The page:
Survey shows most British Columbians think newcomers may feel unwelcome
October 7, 2016
By Deboran Irvine, Vancouver Sun |
In most stories, it is said there are only two plots: a person takes a journey or a stranger comes to town. Most of us can claim familiarity with the narrative. After all, these kinds of tales have defined B.C.’s growth and development.
Yet, new research suggests it’s time to take a deeper look at that second plot line. How do we really feel when a stranger comes to town? Do newcomers find our neighbourhoods welcoming? What about levels of trust among us? Do we feel safe? Do we feel we belong?
The 2016 Vital Signs report — commissioned by the Vancouver Foundation — explores these issues as part of a wider study asking people how they feel about their communities. For the first time, we sought answers from within Metro Vancouver and across the province. Working with Community Foundations of Canada across B.C., we surveyed over 7,100 people.
We asked about the things British Columbians love, the issues they face, and how connected they are to their local community. As expected, differences exist depending on where we live, but there are also shared perceptions. Many are positive — high marks for natural beauty and quality of life — but other responses raise concerns.
For example, about that stranger coming to town: Only 45 per cent of us feel that someone new moving onto our street would be welcomed into the neighbourhood.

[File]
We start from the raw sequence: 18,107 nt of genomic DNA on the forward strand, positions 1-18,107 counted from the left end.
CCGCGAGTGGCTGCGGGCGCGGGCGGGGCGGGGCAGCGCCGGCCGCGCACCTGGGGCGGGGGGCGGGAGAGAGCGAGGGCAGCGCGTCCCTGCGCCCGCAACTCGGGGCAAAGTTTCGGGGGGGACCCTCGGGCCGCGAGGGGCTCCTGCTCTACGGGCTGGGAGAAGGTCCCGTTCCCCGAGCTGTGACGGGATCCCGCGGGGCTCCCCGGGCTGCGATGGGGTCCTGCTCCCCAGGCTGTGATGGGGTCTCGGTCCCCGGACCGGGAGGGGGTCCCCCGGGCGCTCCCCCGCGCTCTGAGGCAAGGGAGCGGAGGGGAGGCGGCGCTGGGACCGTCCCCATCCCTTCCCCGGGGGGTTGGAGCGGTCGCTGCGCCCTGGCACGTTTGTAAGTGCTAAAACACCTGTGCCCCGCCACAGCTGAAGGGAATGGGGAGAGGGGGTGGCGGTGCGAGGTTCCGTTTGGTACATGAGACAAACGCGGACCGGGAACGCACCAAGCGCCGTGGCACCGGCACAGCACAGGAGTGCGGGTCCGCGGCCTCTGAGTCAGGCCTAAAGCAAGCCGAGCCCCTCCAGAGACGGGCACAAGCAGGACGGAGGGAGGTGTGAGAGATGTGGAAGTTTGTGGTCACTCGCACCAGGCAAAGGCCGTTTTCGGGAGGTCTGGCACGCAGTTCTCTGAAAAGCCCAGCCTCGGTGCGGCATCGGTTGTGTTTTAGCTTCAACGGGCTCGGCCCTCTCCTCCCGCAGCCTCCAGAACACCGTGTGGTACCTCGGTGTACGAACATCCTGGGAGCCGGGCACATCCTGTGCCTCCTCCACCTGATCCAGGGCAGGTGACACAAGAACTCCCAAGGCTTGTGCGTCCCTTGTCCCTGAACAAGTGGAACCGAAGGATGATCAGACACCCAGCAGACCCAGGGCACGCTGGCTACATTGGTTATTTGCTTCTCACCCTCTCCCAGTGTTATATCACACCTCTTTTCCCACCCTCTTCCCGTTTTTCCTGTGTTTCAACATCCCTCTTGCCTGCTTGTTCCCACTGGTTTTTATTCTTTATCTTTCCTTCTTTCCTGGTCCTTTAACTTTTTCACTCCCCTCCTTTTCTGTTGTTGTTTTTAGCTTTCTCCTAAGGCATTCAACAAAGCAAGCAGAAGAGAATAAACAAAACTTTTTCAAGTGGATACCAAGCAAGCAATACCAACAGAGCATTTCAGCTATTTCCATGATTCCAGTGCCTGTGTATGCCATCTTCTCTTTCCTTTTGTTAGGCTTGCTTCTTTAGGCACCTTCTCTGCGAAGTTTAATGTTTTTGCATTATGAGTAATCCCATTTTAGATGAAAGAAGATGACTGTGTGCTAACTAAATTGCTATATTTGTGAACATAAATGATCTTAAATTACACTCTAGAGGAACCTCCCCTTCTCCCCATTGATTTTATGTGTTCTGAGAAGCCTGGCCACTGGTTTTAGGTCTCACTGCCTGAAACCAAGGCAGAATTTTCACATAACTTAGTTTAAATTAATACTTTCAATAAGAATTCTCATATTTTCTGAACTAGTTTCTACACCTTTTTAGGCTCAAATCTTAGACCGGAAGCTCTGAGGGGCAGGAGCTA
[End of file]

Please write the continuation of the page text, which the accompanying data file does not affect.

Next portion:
This is not just a big city perception. While higher proportions of people living in Vancouver, Richmond, and Burnaby/New Westminster felt their neighbourhoods would not welcome someone new, other regions — for example the Okanagan and northeast B.C. — also expressed doubt. Across B.C., responses ranged from 33 — 64 per cent, suggesting room for improvement in all regions.
Equally telling is the demographic breakdown. Those aged 25 — 34 and those of Asian descent polled lowest in their perception of welcome. Worse still, only 13 per cent overall strongly believe our neighbourhoods are welcoming.
This is not the expected narrative. Nor is it the national image we polish with pride when we talk about Canada’s diversity or showcase our response to the Syrian crisis to visiting royalty. But at the neighbourhood level, is our story a different one?
It’s not a simple issue, as other responses in the study show. For example, two-thirds of British Columbians say their sense of belonging is strong. But only 18 per cent describe it as very strong — so again, room for improvement.
While gender doesn’t make a difference, age does. The older we grow and the longer we live in our community, the more our feeling of belonging strengthens. It also increases if we have a spouse or partner — regardless of whether we have children — or if we are a single parent.
Another important finding relates to trust. Across B.C., 70 per cent believe a lost wallet or purse would be returned — with the money inside — if found by a neighbour. In Vancouver, this figure falls to 54 per cent compared to an average 77 per cent outside Metro Vancouver.
As for safety, 78 per cent of people in B.C. feel safe walking alone in their neighbourhood after dark. But this perception is lower if you are female (70 per cent), Aboriginal (68 per cent) or under 25 (65 per cent).